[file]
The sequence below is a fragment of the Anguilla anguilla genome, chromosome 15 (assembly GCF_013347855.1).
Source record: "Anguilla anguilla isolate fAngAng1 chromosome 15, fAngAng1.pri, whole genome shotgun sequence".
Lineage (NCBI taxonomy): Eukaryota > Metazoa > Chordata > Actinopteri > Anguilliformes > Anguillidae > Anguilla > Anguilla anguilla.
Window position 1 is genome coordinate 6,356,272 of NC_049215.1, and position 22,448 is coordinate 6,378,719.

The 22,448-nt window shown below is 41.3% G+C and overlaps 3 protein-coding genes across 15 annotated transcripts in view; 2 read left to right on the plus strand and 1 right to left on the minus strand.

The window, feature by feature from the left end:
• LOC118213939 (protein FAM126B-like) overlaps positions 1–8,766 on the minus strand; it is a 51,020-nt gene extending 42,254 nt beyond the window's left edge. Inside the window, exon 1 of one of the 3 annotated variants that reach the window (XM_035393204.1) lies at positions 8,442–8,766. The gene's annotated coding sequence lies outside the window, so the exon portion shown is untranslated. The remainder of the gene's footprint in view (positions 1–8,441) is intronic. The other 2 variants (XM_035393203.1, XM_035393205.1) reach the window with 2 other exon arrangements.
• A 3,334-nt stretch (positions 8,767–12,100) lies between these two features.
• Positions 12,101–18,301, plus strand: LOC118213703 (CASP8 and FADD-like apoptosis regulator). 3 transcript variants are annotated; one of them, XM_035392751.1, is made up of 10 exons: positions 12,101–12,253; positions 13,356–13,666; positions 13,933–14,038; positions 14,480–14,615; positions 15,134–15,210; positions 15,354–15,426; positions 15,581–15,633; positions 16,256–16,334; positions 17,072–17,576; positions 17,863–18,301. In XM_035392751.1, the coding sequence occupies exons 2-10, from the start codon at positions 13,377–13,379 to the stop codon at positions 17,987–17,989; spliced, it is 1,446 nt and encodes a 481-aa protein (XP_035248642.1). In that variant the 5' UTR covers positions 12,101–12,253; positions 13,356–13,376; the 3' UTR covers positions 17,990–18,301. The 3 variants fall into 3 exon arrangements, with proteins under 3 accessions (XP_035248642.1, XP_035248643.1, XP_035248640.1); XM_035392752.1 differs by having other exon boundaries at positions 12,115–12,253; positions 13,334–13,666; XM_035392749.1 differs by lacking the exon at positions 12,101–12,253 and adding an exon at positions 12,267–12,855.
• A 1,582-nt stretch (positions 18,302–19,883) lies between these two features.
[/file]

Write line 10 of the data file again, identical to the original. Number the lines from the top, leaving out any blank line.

• A 1,582-nt stretch (positions 18,302–19,883) lies between these two features.